for 3 months were well tolerated in healthy participants. With regards
to cognitive functioning, Dimpfel, Schombert, and Gericke (2016)
demonstrated a dose‐dependent attenuation of spectral power
following three acute doses of Zembrin
(2.5, 5.0, and 10.0 mg/kg) to
adult Fischer rats, and Chiu et al. (2014) demonstrated, in older human
adults, improved cognitive set ﬂexibility and executive function
following 3 weeks of daily consumption (25 mg Zembrin
With regard to the anxiolytic effect of Zembrin
, two studies have
identiﬁed potential biological mechanisms of action, the ﬁrst demon-
to be a dual serotonin (5‐HT) transporter blocker and
selective inhibitor of phosphodiesterase‐4 (Harvey, Young, Viljoen, &
Gericke, 2011) and the second demonstrated a single 25 mg dose of
could reduce anxiety‐related amygdala reactivity and
attenuated amygdala–hypothalamus coupling in healthy young vol-
unteers 2 h postdose (Terburg et al., 2013). To the authors' knowledge,
the anxiolytic effects of Zembrin
are yet to be investigated in a
behavioral study; therefore, we report for the ﬁrst time the results of
two behavioral studies that directly tested the anxiolytic properties of
. The ﬁrst study also investigated two additional purported
properties―the effects on feelings of hunger and memory perfor-
mance. We predict that Zembrin
will ameliorate stress/anxiety
responding to acute laboratory stressors in healthy volunteers.
Both studies utilized a placebo‐controlled, double‐blind, between‐
subject experimental design to investigate the anxiolytic effects of a
single dose of Zembrin
(25 mg) in healthy volunteers. Study 1
measured at baseline, prestress, and poststress induction. Study 2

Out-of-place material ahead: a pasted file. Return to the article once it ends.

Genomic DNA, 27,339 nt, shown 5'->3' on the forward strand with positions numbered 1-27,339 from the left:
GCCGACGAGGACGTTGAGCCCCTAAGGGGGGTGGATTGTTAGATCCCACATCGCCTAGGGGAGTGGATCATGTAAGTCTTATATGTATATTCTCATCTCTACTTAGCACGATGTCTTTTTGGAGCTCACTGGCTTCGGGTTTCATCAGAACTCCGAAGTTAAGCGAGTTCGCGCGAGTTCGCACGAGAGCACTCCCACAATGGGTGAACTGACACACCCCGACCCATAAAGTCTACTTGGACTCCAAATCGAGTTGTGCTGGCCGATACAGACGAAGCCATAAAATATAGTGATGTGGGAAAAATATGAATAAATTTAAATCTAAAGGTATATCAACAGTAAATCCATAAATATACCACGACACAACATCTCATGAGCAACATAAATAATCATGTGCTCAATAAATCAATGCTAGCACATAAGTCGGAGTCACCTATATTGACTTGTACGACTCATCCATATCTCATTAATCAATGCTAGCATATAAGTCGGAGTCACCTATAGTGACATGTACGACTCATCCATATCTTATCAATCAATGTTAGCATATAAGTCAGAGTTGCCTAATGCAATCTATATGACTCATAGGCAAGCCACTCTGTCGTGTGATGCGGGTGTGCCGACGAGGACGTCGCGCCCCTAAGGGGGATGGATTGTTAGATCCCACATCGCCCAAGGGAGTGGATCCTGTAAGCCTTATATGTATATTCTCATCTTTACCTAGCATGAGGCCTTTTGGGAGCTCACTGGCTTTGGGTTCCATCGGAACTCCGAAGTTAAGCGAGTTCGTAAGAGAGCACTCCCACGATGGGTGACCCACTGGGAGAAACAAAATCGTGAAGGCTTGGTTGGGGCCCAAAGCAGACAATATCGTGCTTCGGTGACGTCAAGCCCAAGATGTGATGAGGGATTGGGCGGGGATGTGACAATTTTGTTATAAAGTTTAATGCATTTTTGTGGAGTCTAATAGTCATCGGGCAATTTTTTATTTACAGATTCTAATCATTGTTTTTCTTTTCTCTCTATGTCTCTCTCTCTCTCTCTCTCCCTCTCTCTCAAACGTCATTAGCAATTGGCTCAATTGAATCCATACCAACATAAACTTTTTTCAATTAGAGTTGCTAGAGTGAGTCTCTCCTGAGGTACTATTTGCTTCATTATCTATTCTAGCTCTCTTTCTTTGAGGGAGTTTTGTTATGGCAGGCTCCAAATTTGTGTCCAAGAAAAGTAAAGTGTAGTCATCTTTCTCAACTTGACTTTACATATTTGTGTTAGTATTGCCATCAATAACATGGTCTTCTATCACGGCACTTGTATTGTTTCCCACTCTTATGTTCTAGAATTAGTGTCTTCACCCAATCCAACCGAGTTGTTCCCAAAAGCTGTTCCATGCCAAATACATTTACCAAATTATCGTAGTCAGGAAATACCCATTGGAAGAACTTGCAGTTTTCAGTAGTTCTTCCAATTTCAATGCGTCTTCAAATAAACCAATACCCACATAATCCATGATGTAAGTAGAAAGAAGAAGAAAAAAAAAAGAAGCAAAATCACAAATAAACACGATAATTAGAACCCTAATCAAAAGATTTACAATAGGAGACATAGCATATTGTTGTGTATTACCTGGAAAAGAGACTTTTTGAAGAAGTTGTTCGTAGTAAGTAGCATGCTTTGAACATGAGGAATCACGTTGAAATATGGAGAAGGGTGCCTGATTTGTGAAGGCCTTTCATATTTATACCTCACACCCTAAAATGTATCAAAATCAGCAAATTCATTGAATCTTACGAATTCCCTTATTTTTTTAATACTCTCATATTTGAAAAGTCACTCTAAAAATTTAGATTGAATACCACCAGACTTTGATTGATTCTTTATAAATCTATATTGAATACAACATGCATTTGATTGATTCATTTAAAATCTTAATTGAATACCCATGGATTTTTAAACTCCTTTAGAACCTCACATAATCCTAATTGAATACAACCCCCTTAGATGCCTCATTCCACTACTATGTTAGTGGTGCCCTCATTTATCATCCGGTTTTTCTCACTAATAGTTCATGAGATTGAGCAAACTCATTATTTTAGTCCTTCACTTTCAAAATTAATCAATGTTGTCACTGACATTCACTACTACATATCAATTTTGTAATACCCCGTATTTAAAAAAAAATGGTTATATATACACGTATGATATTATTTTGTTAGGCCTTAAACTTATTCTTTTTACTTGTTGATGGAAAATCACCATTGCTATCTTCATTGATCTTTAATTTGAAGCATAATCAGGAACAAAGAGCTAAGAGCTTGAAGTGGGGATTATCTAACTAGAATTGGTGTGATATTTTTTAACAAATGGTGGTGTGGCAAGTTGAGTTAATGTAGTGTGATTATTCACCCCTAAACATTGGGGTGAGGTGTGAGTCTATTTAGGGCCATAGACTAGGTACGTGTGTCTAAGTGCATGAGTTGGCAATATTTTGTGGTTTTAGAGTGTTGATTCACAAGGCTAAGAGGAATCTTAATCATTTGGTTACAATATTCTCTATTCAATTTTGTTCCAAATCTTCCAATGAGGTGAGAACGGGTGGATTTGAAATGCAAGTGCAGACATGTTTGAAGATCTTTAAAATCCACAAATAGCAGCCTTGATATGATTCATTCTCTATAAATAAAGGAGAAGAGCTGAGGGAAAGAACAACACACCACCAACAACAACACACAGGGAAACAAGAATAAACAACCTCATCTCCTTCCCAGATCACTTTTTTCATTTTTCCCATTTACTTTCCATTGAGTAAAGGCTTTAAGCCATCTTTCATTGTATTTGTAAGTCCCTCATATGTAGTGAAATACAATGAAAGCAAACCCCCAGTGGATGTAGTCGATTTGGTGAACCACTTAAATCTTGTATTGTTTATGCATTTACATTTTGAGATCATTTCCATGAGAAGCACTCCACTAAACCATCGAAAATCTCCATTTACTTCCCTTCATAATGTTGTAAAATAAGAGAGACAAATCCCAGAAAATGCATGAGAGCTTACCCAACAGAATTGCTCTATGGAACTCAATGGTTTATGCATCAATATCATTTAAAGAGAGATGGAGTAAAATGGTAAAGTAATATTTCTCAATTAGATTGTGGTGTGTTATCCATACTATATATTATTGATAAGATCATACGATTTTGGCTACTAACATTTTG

measured at baseline, prestress, during stress, and poststress induction.
Study 1: Twenty (six male) healthy volunteers (mean age 19.6 years;
SD 1.09; body mass index 20.87). Study 2: Twenty (11 male) healthy
volunteers (mean age 21.3 years; SD 1.38).
Study 1: Multitasking framework
The multi‐tasking framework (MTF; Purple Research Solutions) is a
computerized stressor that reliably elicits cognitive demand, negative
affect, stress, and anxiety (Scholey et al., 2009; Wetherell & Carter,
2014). The MTF requires participants to attend to four tasks simul-
taneously that vary in terms of time pressure and/or difﬁculty; tasks
are performance‐driven and demand is manipulated through
instructing participants to achieve as high a score as they can. The
current version consisted of four tasks (visual warning, mail alert,
telephone entry, and maths), which required visual monitoring,
accurate data entry, and mental arithmetic (for a detailed description
of tasks, see Wetherell & Carter, 2014).
Study 2: Simulated public speaking task
On the day of testing, participants were informed that they would
be completing a 5‐min public speech to outline why they would be
the most suitable applicant for a job of their choosing. Following a
2‐min preparation period, participants stood in front of the
researcher and performed their speech, the researcher gave no
feedback, and participants were required to continue speaking for
the duration of the task. Participants were also informed that their
speech would be recorded and their performance considered by a
panel of experts.
Perceived Stress Scale (PSS; Cohen & Williamson, 1988): The PSS
was used to measure perceptions of stress during the previous
month. A higher score represents higher feelings of stress.
Bond–Lader Visual Analogue Scales (Bond & Lader, 1974): A
16‐item scale provides three mood dimensions as follows: (1) alert,
(2) calm, and (3) content. The Bond–Lader was utilized to conﬁrm
stress induction and to assess any impact of treatment (scale uti-